What the Salem Arts Festival Means To…
By: Lindsey Roman
This weekend, Salem was absolutely bustling with good energy and activity from the three-day Salem Arts Festival. 2015 marked the seventh year that the festival has been bringing the arts community and its supporters together, and it was clear by the amount of people in attendance that this is an event loved and looked forward to by many. We at Creative Salem wanted to know – what does the Salem Arts Festival really mean to resident artists, and those who involved in connecting the Salem community together? I took to the streets to find out!
Mayor Kimberley Driscoll
Mayor Driscoll has been a fixture at city events like the Salem Arts Festival since taking office as the city’s first woman Mayor in 2006. She is a Mayor truly connected with the people, businesses and organizations of Salem and a large supporter of the arts. Besides the fun and excitement that the Salem Arts Festival brings to the downtown, she said, “It’s about the creative economy, really recognizing that we have artists here in all genres that really make Salem a special place to live, but also provide a lot to our local economy.” Mayor Driscoll believes a healthy arts community adds to the overall quality of life in for Salem residents and we most definitely agree.
Deanna Jacome, Fine Artist and Recent Graduate
Deanna, a recent Montserrat grad, is a multifaceted artist with a booth at the Salem Arts Festival focused on her marbled pieces. She got her start as an artist skilled in the process of Turkish marbling when she discovered a unique book in the Harvard library. “I looked at the flyleaf…the first page of the book…and I saw this amazing pattern with the most intricate design,” she said of her inspiration. After learning this design was created through Turkish marbling and further researching the design, Deanna taught herself the traditional process of creating it.
In the couple years since then, she has developed her own unique spin on the marbling process, and it’s apparent in her work. Each piece is like a snowflake – no two are quite the same! At the Arts Festival, Deanna was selling everything from marbled notebooks with handmade paper to marbled framed art, standalone pieces, shirts, kitchen utensils and more. Deanna also makes whimsical floral crowns that were spotted on many festivalgoers.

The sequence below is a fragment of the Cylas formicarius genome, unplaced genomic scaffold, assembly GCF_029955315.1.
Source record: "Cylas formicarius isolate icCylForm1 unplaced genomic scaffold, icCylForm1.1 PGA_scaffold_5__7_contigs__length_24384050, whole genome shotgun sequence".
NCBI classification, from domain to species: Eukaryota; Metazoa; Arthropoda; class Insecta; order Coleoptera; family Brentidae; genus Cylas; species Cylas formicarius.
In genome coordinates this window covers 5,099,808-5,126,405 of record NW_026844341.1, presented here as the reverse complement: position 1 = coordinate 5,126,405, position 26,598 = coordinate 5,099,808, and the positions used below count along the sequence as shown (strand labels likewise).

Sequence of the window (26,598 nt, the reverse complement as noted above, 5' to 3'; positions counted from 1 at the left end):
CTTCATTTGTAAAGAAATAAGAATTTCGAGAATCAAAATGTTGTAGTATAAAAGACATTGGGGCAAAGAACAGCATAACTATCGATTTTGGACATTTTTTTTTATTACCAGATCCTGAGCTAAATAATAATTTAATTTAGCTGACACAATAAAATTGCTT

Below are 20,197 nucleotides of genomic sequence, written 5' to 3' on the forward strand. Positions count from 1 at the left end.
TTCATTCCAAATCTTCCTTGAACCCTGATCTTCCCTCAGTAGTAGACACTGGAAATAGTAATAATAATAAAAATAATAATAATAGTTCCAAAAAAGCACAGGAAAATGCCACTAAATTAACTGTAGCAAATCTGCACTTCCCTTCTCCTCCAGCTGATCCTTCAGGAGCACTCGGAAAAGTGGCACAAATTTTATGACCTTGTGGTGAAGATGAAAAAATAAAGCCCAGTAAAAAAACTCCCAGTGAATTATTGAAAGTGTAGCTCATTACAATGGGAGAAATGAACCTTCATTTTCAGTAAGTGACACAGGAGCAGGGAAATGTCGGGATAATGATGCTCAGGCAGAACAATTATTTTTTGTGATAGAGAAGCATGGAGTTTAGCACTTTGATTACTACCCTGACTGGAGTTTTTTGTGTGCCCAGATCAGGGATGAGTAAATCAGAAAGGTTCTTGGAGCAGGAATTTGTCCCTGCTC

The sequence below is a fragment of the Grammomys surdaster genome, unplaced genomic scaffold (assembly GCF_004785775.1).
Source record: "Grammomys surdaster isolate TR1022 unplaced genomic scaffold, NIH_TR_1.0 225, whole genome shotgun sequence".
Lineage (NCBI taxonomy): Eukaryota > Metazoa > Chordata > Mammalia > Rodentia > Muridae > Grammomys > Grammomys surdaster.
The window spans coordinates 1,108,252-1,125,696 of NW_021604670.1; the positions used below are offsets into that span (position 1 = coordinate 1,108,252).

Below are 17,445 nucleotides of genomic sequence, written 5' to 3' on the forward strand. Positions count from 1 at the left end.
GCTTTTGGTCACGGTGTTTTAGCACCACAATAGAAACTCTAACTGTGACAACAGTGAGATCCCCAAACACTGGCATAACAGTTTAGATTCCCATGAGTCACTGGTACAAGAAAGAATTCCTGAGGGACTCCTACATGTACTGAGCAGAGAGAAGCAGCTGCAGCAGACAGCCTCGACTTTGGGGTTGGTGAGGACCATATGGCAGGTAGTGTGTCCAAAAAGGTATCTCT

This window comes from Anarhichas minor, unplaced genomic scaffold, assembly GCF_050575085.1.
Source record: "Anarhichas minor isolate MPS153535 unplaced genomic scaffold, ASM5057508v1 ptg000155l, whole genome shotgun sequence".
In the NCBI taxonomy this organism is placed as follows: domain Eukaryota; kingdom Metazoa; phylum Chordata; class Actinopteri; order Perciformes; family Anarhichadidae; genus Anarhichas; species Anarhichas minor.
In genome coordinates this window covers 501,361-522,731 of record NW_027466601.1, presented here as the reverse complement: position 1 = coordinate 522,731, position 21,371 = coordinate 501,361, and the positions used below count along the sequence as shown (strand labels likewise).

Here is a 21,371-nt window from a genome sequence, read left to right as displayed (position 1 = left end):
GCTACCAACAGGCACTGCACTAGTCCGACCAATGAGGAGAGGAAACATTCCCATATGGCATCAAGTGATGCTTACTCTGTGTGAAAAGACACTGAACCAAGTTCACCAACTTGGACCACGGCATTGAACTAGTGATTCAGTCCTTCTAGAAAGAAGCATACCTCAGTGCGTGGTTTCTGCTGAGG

As a recent art school graduate, the Salem Arts Festival is integral in allowing Deanna to connect with the community and make an impression with her work and talent. “This is my first real chance to get myself out there, and this is such a nice opportunity. I appreciate so much that Creative Salem gave me this tent and this exposure and the ability to share the things that I want people to get to have. It’s a confidence boost. It makes going into the real world a little less scary when you have the warmth of Salem.” To view Deanna’s work and background, visit www.deannajacome.com.
Jamie, Co-Owner of Roost & Company
In front of Roost, the popular shop that Jamie and his wife Kate own on Front Street, was a tent filled with “Local Wisdom Cards” and keepsakes. These Local Wisdom Cards feature prints of handmade collages created by Kathleen Sawyer, a Maine artist. Upon announcing her retirement, Jamie and Kate wanted to continue the legacy of Kathleen’s work and took over the line. In support of her, Jamie was running the tent at the festival full of her work, and some pieces he had put together such as putting her collage prints on wood blocks.
For Jamie, whose shop sells a creative and inspired mix of products for the home or for gifting (even to yourself!), “the creative side of any community is what is the heart and energy, and why people want to live here, and why people like to get outdoors, so anytime you can celebrate it with an event like this, it’s really fun.” Jamie understands that art is precious to those who make it, and when people support it by purchasing something handcrafted, they are recipients of the love that went into the creation of the work. This means that there was certainly a lotta love going around at the Salem Arts Festival! Visit the Roost & Company store at 40 Front Street or online at www.roostandcompany.com.
Catherine Bertrand, Managing Director at Salem Theatre Company
I found Catherine enjoying the beautiful day while holding down the fort at the Salem Theatre table. As Managing Director of the non-profit Salem Theatre Company, Catherine works in the performing arts realm, another very celebrated creative genre in the Salem community and one represented at the festival as well. For Catherine, the Salem Arts Festival represents positive changes to Salem since she started school here fifteen years ago when it wasn’t such a destination city. “It’s been really amazing to watch,” Catherine said of the transformation Salem has undergone into a cultural hotbed. “The artist community…we’re not always supported everywhere we go, so to live somewhere and have something like this event is vital,” Catherine stated. She also credits John and Creative Salem for helping to bring the arts community together and giving the public access to all the exciting events going on in the city via social media. Salem Theatre is gearing up to present Larry Kramer’s utterly moving play, The Normal Heart, from June 11-27. Find out more at www.salemtheatre.com.
Heather Reid-Barratt, Heather Reid Studios